Glossary: Prime Pages: Top 5000: 
GIMPS has discovered a new largest known prime number: 2^{82589933}1 (24,862,048 digits) Only five Fermat primes are known, and the Fermat numbers grow so quickly that it may be years before the first undecided case: F_{31} = is shown prime or compositeunless we luck onto a divisor. Ever since Euler found the first Fermat divisor (divisor of a Fermat composite), factorers have been collecting these rare numbers. (Luck has prevailed! On 12 April 2001, Alexander Kruppa found that 46931635677864055013377 divides F_{31}, so now F_{33} is the least Fermat with unknown status!) Euler showed that every divisor of F_{n} (n greater than 2) must have the form k^{.}2^{n+2}+1 for some integer k. For this reason, when we find a large prime of the form k^{.}2^{n}+1 (with k small), we usually check to see if it divides a Fermat number. The probability of the number k^{.}2^{n}+1 dividing any Fermat number appears to be 1/k.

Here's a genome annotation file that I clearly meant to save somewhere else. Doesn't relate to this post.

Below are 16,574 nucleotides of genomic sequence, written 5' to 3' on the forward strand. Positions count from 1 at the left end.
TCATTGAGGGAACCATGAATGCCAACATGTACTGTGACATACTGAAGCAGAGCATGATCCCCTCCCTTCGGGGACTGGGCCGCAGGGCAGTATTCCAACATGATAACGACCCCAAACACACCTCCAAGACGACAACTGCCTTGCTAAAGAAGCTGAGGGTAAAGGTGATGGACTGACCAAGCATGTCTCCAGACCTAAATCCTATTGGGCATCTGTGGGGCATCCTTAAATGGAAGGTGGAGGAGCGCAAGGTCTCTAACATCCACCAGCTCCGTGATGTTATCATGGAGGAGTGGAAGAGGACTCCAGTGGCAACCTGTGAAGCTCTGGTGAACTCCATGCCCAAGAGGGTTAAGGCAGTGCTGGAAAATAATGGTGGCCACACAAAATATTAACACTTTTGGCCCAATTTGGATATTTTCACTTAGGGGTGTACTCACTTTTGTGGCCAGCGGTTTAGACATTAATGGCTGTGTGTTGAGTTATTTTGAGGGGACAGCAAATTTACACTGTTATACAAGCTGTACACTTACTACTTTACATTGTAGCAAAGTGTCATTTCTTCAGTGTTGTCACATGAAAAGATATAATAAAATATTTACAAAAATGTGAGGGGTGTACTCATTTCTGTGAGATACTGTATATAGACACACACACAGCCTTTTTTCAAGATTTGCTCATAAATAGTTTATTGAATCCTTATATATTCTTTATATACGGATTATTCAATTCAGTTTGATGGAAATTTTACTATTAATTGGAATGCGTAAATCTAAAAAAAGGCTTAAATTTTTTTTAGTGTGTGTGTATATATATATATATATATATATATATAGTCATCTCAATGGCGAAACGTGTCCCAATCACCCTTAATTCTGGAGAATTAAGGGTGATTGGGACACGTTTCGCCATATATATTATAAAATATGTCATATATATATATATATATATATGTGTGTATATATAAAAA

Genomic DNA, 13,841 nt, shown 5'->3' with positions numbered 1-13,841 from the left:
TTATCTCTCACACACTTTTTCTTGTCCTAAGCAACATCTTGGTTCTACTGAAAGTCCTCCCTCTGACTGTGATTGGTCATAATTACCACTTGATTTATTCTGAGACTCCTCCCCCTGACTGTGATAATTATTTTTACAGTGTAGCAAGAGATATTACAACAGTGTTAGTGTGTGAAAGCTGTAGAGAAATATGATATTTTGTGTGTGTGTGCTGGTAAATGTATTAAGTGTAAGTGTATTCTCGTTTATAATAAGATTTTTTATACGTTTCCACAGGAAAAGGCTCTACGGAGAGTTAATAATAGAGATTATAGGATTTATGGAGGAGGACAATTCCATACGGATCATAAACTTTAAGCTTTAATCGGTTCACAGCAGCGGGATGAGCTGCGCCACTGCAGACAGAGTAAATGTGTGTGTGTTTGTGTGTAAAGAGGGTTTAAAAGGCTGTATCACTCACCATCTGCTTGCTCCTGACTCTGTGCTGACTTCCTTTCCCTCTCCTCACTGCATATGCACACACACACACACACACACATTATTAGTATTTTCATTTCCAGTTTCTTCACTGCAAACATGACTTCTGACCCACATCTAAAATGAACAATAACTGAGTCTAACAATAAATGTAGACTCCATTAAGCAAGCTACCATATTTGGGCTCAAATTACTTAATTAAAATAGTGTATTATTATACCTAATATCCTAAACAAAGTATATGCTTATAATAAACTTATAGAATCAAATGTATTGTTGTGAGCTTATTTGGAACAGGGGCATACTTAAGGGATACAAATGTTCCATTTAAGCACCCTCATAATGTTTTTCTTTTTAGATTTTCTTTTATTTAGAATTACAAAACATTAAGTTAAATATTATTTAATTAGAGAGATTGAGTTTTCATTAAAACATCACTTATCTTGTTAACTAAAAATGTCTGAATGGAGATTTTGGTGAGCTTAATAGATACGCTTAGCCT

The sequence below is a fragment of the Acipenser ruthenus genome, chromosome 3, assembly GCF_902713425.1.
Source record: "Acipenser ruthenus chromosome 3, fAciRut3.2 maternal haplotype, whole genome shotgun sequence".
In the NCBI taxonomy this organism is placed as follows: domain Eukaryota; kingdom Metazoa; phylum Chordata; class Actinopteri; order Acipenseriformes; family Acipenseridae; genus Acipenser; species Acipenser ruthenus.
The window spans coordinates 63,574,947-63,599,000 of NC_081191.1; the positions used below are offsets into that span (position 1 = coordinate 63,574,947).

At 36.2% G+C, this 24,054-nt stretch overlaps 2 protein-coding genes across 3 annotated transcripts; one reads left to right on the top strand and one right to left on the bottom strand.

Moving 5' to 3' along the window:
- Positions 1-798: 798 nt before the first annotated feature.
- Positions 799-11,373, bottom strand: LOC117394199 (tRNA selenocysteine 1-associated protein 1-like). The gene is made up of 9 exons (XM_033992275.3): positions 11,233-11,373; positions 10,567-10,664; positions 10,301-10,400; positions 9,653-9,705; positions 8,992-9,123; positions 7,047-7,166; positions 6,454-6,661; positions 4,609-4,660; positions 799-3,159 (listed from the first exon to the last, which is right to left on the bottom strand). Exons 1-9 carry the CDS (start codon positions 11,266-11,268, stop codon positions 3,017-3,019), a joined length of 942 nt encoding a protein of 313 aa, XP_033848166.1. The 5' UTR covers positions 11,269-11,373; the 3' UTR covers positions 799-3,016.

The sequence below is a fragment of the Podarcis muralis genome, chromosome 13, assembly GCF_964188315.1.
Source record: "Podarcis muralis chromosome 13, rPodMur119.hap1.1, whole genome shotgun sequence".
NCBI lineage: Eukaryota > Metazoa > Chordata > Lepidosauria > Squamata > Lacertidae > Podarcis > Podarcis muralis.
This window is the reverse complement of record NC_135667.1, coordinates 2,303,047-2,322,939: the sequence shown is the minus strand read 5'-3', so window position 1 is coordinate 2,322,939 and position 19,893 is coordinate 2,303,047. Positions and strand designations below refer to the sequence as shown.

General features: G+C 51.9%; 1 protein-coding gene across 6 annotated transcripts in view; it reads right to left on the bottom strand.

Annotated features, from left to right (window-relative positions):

See Also: Fermats, CunninghamProject, FermatQuotient Related pages (outside of this work)
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Chris K. Caldwell © 19992019 (all rights reserved)